Reforestation - the reestablishment of a forest, either by natural regeneration or by planting in an area where forest was removed.

Reservoir - a pond, lake, or basin, either natural or artificial, for the storage, regulation, and control of water.

Risk Assessment - is a process used to characterize the nature and magnitude of health risks to humans (e.g., residents, workers, recreational visitors) and ecological receptors (e.g., birds, fish, wildlife) from chemical contaminants and other stressors, that may be present in the environment.

River - is a natural stream of water which flows in a channel towards a mouth or lake or another river.

River Bed - part of the stream over which water moves; substrate.

River Channel - also known as a channel.

River Delta (Delta) - a body of sediment deposited at the mouth of a river. Many are roughly triangular in shape.

River Fragmentation - the interruption of a river's natural flow by dams, inter-basin transfers or water withdrawal, and is an indicator of the degree to which rivers have been modified by human activity.

River Mouth - another term meaning “river delta” of “delta”.

River System - a river with all of its tributaries.

Riparian - a type of habitat occurring along the bank of a water course or other water body.

Riparian Buffer - lands adjacent to streams where vegetation is strongly influenced by the presence of water.

Root Zone - the depth or volume of soil from which plants effectively extract water from.

Row Crops - land which is or will be planted with row crops (crops planted in rows a distinguishable distance apart). This land is tilled annually.

Runoff - the part of the precipitation, snow melt, or irrigation water that appears in uncontrolled surface streams, rivers, drains or sewers. Runoff may be classified according to speed of appearance after rainfall or melting snow as direct runoff or base runoff, and according to source as surface runoff, storm interflow, or groundwater runoff.

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Salmonid - refers to any species of fish with an adipose fin, including trout, salmon, whitefish, grayling, and cisco.

Salmonines - refers to true salmon and trout species.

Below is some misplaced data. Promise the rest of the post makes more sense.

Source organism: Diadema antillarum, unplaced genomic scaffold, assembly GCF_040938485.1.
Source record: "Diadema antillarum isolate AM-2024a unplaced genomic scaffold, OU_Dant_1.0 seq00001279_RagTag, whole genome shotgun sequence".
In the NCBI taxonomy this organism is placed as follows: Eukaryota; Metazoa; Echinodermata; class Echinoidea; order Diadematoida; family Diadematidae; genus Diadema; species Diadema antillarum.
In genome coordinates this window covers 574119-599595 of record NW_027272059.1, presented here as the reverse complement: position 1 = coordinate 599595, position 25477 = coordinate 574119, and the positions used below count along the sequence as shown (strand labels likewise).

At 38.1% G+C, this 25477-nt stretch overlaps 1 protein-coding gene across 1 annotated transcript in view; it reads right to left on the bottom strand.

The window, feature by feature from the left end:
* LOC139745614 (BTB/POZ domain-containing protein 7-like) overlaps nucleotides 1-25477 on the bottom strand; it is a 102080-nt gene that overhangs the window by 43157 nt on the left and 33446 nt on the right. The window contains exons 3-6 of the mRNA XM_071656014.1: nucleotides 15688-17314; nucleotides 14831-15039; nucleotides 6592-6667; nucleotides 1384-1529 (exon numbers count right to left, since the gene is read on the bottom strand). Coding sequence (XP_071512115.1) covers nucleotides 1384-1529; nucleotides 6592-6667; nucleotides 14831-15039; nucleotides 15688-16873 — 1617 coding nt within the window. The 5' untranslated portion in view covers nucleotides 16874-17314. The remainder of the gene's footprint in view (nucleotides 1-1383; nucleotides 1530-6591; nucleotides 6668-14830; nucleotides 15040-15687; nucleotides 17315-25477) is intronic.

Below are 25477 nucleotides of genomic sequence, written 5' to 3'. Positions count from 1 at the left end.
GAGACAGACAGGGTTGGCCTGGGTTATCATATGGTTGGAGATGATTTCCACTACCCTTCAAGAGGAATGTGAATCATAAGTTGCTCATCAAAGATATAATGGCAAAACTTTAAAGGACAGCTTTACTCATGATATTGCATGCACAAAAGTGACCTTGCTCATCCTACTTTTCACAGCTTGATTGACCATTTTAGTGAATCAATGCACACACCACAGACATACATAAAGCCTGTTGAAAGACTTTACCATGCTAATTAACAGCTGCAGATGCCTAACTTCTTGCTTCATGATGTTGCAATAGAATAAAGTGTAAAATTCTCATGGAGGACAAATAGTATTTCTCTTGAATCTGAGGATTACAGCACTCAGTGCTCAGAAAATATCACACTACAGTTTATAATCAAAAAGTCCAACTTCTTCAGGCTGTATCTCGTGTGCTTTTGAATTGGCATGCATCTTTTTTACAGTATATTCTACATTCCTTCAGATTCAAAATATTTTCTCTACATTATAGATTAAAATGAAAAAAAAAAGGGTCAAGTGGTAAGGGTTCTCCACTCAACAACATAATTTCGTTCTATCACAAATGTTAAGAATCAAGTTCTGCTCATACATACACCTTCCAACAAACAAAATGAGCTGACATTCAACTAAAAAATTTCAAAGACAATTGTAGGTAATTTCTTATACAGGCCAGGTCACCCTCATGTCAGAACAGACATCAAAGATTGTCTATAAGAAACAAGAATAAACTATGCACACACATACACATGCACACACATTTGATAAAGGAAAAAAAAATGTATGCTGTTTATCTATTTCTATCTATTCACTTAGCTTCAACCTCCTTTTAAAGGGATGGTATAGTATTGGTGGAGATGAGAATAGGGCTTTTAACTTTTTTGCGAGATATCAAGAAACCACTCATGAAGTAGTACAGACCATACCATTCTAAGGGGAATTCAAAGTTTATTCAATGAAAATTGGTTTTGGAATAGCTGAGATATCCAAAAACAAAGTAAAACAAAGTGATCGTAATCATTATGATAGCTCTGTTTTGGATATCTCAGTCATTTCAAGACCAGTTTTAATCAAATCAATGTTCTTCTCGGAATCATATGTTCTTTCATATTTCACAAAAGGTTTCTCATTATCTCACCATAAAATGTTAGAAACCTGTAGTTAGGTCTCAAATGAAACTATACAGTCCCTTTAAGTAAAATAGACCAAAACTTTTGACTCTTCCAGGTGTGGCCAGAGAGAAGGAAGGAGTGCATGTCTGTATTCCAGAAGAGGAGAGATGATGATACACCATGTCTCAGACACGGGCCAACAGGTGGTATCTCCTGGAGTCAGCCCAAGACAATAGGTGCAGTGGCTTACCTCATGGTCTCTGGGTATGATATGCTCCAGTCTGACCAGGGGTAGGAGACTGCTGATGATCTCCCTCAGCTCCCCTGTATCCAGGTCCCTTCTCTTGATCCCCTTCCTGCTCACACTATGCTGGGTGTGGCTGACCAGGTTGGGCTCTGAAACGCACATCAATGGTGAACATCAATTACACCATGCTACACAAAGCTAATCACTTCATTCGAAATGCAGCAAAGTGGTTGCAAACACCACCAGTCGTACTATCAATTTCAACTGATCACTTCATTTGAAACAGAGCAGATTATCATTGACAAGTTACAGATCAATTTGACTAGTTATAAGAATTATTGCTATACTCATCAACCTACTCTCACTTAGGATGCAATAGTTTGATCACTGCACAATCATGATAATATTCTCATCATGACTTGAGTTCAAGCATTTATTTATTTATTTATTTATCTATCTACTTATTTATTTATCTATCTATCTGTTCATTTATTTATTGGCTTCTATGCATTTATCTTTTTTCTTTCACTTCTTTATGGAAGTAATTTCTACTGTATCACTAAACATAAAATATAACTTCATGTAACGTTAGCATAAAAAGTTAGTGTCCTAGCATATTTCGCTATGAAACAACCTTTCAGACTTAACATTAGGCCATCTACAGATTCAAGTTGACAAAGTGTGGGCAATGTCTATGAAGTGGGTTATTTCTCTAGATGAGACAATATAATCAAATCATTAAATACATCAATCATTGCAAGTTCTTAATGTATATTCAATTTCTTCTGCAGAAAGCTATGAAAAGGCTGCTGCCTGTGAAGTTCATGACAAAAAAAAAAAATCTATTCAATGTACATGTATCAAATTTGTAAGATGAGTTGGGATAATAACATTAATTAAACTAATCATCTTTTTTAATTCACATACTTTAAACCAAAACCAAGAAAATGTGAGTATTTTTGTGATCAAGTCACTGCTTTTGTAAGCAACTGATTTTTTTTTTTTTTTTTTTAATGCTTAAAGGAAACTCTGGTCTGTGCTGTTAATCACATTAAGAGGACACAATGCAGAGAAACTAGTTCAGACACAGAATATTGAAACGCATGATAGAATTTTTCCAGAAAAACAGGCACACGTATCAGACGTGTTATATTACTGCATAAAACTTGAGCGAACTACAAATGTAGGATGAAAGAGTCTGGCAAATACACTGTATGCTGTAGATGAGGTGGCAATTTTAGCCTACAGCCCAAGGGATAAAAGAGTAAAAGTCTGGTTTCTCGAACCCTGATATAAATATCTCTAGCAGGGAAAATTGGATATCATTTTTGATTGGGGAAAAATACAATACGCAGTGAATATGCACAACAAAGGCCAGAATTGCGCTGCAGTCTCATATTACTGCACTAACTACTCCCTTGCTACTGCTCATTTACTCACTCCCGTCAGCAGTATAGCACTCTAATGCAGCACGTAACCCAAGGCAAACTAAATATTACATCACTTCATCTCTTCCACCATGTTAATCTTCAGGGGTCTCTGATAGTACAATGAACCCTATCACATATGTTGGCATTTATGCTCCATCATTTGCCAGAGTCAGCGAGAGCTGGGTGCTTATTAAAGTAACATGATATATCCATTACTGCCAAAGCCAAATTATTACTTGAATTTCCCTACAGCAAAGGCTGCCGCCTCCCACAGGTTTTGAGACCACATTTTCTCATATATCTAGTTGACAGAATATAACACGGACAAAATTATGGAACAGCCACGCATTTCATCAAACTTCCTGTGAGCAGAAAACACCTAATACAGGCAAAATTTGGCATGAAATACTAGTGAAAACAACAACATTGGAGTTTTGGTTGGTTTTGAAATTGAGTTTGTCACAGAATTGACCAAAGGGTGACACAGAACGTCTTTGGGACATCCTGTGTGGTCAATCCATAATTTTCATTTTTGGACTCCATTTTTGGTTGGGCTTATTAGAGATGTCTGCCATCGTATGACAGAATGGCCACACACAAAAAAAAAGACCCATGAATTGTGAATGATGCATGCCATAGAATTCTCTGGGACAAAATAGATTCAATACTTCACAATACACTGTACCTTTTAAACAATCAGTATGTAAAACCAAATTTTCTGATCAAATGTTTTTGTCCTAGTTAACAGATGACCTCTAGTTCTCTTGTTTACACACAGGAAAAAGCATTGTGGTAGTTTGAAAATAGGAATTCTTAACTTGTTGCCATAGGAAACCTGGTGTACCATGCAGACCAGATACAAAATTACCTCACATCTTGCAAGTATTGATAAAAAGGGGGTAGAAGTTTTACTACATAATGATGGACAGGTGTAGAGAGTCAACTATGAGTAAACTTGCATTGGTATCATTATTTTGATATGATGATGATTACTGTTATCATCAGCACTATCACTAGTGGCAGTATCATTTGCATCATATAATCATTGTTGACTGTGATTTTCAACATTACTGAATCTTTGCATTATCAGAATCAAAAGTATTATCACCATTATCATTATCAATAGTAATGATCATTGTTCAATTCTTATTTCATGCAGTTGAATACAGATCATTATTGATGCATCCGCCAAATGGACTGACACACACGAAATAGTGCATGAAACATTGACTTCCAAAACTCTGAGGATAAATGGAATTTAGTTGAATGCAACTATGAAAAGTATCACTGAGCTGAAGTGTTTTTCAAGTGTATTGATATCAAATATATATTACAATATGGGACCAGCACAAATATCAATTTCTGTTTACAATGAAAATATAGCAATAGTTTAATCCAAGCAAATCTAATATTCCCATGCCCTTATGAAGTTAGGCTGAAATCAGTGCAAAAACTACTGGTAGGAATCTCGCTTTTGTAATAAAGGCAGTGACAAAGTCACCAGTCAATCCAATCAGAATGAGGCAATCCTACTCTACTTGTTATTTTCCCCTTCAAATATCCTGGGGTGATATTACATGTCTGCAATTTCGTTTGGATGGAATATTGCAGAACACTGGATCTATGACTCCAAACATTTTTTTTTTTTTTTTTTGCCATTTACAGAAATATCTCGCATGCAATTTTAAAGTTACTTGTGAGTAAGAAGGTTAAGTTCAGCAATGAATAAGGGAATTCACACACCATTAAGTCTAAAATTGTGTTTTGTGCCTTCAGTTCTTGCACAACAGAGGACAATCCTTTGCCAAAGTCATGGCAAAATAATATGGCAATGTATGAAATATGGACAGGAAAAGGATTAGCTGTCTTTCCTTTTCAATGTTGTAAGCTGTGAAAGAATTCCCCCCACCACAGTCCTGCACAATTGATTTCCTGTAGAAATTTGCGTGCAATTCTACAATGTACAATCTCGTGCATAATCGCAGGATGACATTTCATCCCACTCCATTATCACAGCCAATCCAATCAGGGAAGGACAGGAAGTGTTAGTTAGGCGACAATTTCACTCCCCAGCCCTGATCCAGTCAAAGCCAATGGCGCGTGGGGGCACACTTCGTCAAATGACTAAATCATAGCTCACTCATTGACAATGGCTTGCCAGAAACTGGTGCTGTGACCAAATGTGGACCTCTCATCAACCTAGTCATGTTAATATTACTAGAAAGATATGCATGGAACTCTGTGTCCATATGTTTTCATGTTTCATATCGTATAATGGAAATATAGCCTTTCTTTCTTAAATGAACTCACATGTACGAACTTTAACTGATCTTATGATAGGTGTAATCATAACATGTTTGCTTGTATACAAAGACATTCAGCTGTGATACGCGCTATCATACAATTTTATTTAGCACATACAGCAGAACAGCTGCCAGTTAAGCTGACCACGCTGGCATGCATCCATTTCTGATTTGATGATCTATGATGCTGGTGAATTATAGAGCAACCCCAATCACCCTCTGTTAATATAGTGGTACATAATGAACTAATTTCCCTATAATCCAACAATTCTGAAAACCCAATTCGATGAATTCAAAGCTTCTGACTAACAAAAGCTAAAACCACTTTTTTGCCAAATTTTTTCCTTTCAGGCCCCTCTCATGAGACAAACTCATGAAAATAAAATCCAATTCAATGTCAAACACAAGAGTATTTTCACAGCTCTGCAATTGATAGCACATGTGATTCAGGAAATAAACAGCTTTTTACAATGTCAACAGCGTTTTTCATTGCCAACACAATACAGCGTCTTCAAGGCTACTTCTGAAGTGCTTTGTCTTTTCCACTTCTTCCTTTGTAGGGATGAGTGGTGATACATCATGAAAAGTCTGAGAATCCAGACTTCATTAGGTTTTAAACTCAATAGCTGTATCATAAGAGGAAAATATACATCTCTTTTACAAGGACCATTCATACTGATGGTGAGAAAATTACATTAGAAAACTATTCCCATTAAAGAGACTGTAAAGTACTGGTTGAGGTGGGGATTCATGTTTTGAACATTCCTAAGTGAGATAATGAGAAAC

Sand - sedimentary material composed of fragments ranging in diameter from 0.0625 to 2 mm. Sand particles are larger than silt particles but smaller than pebbles.

Saturated - a condition in which all easily drained voids (pores) between soil particles are temporarily or permanently filled with water.

Saturated Zone - underground region within which all openings are filled with water. The top of the zone of saturation is called the Water Table. The water that is contained within the zone of saturation is called groundwater.

Scenario - alternative descriptions or stories of how the future might unfold. They compile information about divergent trends and possibilities into internally consistent images of plausible alternative futures. They are designed to systematically explore future challenges and opportunities and to aid in strategy development.

Sea Level - the height of the surface of the sea midway between the average high and low tides.

Sediment - soil that is in suspension in water or recently deposited from suspension. In the plural the word is applied to all kinds of deposits from the waters of streams, lakes, or seas.

Sediment Load - the soil particles transported through a channel by stream flow. The total sediment, including bedload plus suspended sediment load, is the sediment being moved by flowing water in a stream at a specified cross section.

Sediment Transport - is the movement of solid particles (sediment) due to the movement of the fluid in which they are entrained.

Setback Regulation - a regulation of a certain number of feet can be a requirement for the placement of urban buildings away from a stream-channel bank.

SHMKG (Steelhead Muskegon River) - is a model that integrates output from HEC-RAS modeling of the Muskegon River hydraulics with GIS information of the river substrate and invertebrate population; the output of the model is to project steelhead populations.